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Reggae In Babylon – DVD Review

August 5, 2009

Reggae In BabylonThis 1978 film directed by Wolfgang Buld (Punk In London, Punk In England) documents the rise of British reggae music that coincided with the late 1970's punk explosion. The music, which is provided by groups like Steel Pulse and Jimmy Lindsay, is the center core of this movie and this footage is a mix of studio sessions, rehearsals, and live performances. Between these musical performances members of the bands, studio producers, and DJ's/ Selecters are interviewed. As anyone even somewhat familiar with the genre would predict subject matters include racial tension, Rastafarianism, smoking weed,difficulties dealing with the mainstream music industry, and the cultural ramifications of playing a Jamaican born style of music in Britain.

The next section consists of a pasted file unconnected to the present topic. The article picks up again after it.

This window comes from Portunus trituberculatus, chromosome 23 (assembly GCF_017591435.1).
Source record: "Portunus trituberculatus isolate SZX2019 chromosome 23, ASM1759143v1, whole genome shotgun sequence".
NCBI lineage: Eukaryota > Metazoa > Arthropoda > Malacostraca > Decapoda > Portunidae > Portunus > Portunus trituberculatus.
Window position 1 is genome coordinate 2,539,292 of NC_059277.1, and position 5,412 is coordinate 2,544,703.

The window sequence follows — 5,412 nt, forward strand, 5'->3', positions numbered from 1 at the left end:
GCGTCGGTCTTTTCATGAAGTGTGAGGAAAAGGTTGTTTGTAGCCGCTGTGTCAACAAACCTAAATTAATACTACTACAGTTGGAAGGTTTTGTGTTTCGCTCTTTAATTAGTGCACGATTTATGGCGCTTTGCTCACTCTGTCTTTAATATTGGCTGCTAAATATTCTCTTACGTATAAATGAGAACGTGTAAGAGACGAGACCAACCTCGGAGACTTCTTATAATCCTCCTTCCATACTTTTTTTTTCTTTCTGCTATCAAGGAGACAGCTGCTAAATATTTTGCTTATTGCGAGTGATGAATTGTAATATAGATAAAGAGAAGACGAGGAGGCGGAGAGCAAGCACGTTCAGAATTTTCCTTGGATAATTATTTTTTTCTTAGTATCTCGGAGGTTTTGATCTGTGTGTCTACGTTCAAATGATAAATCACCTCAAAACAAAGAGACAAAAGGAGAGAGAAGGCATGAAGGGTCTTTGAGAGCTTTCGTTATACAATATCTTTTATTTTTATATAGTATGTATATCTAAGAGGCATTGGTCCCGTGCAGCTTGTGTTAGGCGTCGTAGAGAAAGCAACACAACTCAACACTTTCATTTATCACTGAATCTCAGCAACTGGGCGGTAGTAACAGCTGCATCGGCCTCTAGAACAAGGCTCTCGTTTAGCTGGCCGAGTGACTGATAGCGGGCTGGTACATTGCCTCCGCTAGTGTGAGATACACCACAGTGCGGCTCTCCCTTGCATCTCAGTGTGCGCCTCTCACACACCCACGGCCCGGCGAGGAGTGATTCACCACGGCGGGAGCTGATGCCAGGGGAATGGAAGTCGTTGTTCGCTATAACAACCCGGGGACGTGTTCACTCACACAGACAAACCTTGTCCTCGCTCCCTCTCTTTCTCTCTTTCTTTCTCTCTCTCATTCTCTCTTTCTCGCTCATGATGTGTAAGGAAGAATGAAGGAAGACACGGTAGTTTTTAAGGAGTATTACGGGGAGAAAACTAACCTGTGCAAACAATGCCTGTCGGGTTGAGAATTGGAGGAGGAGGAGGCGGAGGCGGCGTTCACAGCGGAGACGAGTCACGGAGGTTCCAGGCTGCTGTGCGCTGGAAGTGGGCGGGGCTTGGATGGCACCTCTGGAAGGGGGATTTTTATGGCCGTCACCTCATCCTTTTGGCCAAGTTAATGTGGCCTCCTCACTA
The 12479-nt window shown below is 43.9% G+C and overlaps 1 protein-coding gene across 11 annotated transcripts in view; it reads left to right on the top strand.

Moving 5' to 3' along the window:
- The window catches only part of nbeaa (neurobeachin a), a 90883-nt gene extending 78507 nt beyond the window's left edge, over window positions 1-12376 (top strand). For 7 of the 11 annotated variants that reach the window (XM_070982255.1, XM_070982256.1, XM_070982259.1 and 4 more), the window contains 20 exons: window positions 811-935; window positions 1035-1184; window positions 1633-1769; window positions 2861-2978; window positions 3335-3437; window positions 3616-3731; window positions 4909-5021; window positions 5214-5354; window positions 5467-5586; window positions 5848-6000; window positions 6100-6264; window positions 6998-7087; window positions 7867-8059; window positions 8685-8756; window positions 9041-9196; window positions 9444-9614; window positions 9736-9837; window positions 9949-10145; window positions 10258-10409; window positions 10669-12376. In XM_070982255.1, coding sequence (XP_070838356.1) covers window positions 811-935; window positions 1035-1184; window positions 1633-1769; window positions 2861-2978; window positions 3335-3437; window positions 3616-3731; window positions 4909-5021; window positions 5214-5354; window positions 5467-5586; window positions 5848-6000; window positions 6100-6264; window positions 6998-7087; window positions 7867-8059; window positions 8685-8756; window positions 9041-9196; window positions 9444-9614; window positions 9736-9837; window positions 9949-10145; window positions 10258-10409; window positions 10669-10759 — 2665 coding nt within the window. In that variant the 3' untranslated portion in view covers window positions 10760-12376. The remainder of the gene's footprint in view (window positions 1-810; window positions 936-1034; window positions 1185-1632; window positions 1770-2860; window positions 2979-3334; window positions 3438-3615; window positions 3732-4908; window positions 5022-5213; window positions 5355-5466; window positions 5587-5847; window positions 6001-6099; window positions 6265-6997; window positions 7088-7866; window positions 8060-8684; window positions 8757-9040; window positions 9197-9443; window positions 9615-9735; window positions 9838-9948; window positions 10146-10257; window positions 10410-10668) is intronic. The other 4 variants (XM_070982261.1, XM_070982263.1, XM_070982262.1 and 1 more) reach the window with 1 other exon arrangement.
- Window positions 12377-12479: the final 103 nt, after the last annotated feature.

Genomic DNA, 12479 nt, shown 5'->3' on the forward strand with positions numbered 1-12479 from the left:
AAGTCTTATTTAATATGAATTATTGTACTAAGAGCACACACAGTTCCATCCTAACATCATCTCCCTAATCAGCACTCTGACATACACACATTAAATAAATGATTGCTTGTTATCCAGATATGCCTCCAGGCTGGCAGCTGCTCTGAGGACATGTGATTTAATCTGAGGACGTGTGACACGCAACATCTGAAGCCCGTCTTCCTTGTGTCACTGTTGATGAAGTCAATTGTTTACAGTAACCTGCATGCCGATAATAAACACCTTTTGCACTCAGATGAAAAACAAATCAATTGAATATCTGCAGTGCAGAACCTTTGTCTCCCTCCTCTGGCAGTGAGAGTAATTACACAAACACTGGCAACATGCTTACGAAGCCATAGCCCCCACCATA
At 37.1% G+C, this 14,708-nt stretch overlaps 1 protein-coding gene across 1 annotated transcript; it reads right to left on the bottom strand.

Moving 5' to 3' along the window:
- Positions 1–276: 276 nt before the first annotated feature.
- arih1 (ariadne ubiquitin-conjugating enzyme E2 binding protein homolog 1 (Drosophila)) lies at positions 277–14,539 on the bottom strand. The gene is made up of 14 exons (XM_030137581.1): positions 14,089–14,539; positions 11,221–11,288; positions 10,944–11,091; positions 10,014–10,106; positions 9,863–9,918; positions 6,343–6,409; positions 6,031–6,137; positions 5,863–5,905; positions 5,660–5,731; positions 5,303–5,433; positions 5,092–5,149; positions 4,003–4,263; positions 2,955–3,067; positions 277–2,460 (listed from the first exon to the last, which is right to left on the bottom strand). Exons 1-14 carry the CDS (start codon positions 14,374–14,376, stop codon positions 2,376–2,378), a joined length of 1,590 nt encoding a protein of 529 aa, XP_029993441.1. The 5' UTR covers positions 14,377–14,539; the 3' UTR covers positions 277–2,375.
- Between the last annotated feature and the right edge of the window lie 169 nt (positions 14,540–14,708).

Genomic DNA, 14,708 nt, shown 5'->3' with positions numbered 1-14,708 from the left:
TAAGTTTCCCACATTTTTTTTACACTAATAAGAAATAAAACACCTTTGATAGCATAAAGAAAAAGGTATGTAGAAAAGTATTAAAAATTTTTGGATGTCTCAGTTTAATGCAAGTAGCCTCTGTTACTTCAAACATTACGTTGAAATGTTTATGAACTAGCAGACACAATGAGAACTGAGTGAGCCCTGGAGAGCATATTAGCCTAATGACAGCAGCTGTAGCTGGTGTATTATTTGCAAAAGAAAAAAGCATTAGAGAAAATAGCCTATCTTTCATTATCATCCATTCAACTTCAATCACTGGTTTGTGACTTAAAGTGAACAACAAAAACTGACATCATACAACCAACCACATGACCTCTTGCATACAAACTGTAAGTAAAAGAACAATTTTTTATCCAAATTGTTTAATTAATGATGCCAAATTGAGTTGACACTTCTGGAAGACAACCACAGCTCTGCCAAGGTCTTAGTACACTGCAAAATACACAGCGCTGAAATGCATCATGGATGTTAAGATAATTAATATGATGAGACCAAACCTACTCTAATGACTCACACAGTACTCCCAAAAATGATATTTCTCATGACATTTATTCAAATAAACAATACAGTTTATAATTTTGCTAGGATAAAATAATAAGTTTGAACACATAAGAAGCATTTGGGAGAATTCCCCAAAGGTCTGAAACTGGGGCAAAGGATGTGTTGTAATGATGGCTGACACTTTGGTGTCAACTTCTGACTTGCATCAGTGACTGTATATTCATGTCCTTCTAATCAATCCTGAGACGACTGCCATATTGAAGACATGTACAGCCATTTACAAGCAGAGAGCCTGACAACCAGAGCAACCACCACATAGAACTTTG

Beyond the music, the most interesting aspects of Reggae In a Babylon are the political subtexts which run throughout the movie. Part of the significance of reggae music being played in the late 1970's England was that it was in direct contradiction and opposition to the ideals of Thatcherism and the racially motivated messages of the National Front Party. In almost every band's rehearsal space in the film there are posters comparing the National Front to the Nazi Party, and while at one time it is commented that "There is no politics in reggae," it's hard to ignore the lyrics to a song like Steel Pulse's "Kukluxklan."

Reggae In a Babylon is important in that it documents a musical and cultural movement, that within its context was revolutionary and significant. The fact that it was filmed entirely within the time period that it deals with allows for the content to be raw and fresh and also avoids the issue of historical reinvention and re-imagining.


Get it here: Reggae In A Babylon


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